The emotional wounds of childhood: Fear of abandonment, fear of rejection, humiliation, betrayal or fear of trust, injustice are emotional wounds that cause pain (The mind is wonderful, 2016). They are life events associated with emotions and if they are not taken care of, they are cured or released they will affect our relationships in adulthood. And, worst of all, if they do not become learning, they will be repeated again and again. They guide our life and help us survive as when we feel fear and run away from something unknown, and help us to live and be happy like when we are madly in love. All wounds are also associated with the stress hormone, cortisol.

We have thought that we are purely rational beings and since René Descartes's time, he decreed it: cogito ergo sum, "I think, then I exist". Plastered in his book the Speech of the Method in 1637. And, that paradigm has affected our lives for almost four hundred years.

However, current neuroscience studies state the opposite: We are emotional beings, rather than rational ones.

We are emotional beings that we learned to reason, not rational beings that we learned to feel. A brain that does not receive love is a brain that does not develop intellectual abilities in a normal way (Neuropsychology of emotions, 2016).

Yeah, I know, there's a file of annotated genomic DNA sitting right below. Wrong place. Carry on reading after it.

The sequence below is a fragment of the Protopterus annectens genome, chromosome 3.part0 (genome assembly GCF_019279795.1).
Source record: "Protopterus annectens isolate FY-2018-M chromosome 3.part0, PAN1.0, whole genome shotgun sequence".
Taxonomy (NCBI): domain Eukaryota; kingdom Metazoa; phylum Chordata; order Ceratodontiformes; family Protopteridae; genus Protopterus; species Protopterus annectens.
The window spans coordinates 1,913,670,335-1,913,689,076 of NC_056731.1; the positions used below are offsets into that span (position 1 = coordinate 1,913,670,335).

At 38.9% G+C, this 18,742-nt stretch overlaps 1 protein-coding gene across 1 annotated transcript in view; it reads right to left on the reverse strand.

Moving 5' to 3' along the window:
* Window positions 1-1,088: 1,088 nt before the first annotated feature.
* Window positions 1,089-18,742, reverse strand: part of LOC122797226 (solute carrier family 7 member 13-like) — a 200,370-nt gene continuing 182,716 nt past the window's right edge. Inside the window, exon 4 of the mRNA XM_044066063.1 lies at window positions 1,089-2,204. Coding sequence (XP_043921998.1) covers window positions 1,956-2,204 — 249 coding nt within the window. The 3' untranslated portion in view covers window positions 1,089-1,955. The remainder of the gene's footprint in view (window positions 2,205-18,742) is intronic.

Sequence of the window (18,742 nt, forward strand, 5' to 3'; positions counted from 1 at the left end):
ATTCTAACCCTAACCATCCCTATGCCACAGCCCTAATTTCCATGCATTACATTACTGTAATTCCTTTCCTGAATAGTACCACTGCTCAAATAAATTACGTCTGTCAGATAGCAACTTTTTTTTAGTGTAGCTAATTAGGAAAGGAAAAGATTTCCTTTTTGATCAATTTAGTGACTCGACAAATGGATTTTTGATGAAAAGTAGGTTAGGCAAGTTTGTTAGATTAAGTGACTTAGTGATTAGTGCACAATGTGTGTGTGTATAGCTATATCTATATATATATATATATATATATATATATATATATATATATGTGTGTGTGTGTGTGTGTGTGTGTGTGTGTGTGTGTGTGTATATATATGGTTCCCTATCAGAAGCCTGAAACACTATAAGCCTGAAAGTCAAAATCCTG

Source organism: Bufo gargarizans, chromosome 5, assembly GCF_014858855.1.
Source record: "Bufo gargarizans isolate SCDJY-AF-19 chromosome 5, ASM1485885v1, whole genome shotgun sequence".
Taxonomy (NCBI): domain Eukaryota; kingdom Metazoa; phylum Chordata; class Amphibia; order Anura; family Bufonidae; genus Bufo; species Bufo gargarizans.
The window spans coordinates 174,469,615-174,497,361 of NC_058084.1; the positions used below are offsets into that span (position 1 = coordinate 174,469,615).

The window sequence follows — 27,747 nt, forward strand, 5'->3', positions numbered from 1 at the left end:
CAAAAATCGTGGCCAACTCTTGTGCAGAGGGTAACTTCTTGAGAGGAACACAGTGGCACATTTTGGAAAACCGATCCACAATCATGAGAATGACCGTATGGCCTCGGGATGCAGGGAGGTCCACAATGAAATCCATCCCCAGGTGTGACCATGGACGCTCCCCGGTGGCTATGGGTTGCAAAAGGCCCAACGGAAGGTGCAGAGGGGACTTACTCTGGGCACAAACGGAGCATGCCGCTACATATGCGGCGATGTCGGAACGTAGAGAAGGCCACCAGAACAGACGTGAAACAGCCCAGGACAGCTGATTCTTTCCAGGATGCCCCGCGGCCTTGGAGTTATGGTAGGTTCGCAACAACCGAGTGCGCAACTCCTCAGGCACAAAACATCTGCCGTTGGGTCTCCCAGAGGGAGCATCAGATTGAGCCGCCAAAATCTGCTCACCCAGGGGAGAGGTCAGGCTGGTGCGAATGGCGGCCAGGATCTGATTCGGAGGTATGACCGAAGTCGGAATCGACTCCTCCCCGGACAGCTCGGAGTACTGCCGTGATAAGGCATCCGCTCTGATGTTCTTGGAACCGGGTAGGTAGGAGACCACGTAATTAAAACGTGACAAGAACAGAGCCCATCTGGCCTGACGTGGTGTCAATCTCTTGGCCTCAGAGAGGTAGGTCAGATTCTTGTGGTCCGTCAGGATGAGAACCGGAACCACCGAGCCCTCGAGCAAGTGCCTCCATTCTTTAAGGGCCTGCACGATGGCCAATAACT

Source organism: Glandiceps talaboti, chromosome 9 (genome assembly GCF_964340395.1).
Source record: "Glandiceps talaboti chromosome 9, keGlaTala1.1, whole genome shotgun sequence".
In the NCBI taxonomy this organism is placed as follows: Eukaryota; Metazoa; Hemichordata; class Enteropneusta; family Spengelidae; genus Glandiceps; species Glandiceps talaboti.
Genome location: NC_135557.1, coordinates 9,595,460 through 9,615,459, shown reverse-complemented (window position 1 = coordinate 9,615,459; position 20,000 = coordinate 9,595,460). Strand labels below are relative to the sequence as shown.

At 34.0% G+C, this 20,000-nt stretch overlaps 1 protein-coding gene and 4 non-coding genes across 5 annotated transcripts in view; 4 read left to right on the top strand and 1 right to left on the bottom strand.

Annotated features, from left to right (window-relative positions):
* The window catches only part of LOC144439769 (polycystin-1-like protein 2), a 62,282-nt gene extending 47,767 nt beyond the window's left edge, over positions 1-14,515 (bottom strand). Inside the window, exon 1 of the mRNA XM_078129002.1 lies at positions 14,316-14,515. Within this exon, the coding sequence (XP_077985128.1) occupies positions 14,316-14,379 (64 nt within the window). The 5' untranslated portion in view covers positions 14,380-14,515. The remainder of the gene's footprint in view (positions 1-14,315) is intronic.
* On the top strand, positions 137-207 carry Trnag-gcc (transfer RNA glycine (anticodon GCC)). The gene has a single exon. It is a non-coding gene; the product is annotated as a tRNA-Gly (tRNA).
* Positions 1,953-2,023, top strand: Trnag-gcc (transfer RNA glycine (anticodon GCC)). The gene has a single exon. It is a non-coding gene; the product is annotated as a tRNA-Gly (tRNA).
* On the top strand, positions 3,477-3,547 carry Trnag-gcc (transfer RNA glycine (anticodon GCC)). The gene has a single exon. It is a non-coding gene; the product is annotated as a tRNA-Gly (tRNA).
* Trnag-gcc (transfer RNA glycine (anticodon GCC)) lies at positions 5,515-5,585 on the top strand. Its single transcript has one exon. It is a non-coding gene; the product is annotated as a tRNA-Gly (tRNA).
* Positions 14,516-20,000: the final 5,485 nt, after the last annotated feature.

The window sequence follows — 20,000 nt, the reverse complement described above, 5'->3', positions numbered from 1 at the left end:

Advances in neurosciences have been able to identify an emotional imbalance in different diseases or injuries at the brain level and also vice versa an emotional imbalance, translates into a brain injury or mental illness.

Psychopaths cannot connect with people's emotions and do not feel emotional empathy, those who have suffered damage at the level of the prefrontal cortex have emotional and personality alterations. In the latter case Phineas P. Gage (1823 - May 21, 1861) was a railroad worker, who due to an accident suffered severe damage to the brain, specifically in part of the frontal lobe. Gage underwent noticeable changes in his personality and temperament, which was considered proof that the frontal lobes were responsible for processes related to emotions, personality and executive functions in general (Pinel, 2007).

We can even get sick of emotions, for example; Prolonged sadness leads us to depression.

Today it is also known that the 50 billion cells that make up our body (Bruce, 2006) are connected even while being at a distance. And, that the environment rather than genetics (epigenetics) allows a cell to grow and develop if this environment is positive and nutritious and does not allow it to grow if the environment is adverse and negative. The neuroscientist Suzanne Felten of the Rochester University of New York, found that: In a stressful situation lymphocytes (white blood cells) and smooth muscle cells (strongly connected to the brain) are nerve endings that are cell-spoken and this means that the immune system and the nervous system are connected and the information reaches the brain (Glaser & Kiecolt, 2012).